The Volunteer Online Community will be an extension of the LCNV website, providing valuable information to both prospective and current volunteers. Things have been progressing quite well, as we have completed a site map (while working with Google Sites) and continue to work on incorporating other materials, including tutor and teacher handbooks, FAQ’s, and a message board that will allow volunteers to communicate with each other. Our goal is to create an interactive environment where volunteers can stay up to date on all LCNV trainings, in-services, and other events.
What has been particularly rewarding about joining the LCNV this summer is the fact that I am working towards what I believe to be a great cause. I firmly believe in the LCNV’s mission to teach adults the basic skills of reading, writing, speaking, and understanding English. Being a part of this mission is what makes volunteering for the LCNV so enjoyable. It also helps that the staff is so friendly and welcoming to newcomers. If you are looking for volunteer opportunities, the LCNV is a great place to start, as it can be truly gratifying to work towards making a difference in your community.
~Dave Lord, Intern
I’m not quite sure how it got to be August already, but here we are! Here at LCNV, we’re quickly getting back into gear for a very busy fall season. First thing on the agenda this August: ESOL tutor trainings!
LCNV is seeking new volunteer tutors to help area adults learn to speak, understand, read, and write English. The ESOL Tutoring Program works with non-English speakers (who are likely illiterate in their native language) who want to work on speaking, understanding, reading and writing English. Currently on a waiting list to be matched with tutors, these adult students are eager to improve their English literacy skills by working one-to-one with a trained volunteer.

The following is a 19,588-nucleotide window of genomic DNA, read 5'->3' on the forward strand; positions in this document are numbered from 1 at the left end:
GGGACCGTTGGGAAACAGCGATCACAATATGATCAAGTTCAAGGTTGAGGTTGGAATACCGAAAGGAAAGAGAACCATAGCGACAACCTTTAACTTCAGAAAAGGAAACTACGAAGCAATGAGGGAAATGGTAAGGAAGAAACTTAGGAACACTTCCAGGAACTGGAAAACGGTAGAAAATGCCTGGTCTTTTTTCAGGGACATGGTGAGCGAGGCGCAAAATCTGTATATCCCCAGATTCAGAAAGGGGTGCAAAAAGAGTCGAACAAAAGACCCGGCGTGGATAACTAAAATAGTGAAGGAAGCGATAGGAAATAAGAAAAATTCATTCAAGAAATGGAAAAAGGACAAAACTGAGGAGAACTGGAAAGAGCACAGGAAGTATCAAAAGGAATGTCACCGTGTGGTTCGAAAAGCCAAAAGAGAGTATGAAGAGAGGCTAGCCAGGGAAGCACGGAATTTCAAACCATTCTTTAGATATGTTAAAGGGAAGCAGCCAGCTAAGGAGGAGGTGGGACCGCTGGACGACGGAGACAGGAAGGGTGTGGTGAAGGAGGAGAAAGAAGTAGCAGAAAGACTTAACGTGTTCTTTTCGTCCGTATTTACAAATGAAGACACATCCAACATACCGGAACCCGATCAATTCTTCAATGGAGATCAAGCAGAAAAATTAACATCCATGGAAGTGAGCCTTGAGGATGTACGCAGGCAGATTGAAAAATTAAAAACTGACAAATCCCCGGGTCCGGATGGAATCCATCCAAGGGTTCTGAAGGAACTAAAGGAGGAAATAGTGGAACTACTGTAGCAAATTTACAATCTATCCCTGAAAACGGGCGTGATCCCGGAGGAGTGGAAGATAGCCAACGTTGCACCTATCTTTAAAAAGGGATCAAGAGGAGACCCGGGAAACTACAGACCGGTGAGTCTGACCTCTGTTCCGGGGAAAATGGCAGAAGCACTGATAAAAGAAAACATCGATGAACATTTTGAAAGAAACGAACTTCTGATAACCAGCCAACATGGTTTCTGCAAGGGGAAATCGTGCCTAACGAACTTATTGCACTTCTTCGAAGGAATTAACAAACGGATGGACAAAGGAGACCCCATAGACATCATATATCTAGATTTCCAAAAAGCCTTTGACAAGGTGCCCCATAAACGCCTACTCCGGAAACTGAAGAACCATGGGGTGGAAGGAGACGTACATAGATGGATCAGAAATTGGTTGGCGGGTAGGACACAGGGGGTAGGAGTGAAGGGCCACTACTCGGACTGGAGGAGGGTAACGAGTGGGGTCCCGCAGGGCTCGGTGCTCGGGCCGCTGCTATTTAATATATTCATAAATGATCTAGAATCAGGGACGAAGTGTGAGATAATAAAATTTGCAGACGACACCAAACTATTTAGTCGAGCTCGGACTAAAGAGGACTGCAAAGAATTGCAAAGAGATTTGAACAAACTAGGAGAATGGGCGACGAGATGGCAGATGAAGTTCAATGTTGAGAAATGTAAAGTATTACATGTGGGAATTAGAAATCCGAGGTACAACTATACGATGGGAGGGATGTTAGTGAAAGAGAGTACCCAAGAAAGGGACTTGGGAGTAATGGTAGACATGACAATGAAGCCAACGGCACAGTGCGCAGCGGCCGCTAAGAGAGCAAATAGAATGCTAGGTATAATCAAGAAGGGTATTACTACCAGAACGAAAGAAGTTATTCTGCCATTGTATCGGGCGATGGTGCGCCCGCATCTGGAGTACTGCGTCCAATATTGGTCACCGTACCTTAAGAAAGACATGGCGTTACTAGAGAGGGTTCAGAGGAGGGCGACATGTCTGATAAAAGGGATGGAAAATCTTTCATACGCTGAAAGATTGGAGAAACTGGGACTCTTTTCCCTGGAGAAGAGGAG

Each tutor is trained, matched with a student, and encouraged to meet weekly for an hour and a half at a location convenient to both the volunteer and the student. The Literacy Council provides intensive tutor training at their Falls Church office prior to starting an assignment (there is a $40 fee to cover the costs of training materials). The next THREE-DAY training will take place in Falls Church on August 14, 21, and 28 (all Saturdays) at 9:30 am-3:30 pm. All three days are required. Absolutely no teaching experience or knowledge of foreign languages is required. All that’s needed is your willingness to promote adult literacy in the community and serve others!
This volunteer opportunity is perfect if you want to:
– Help people learn English, but feel more comfortable working with someone one-on-one rather than teaching in front of a group;
– Enjoy the flexibility of setting your own schedule with your student;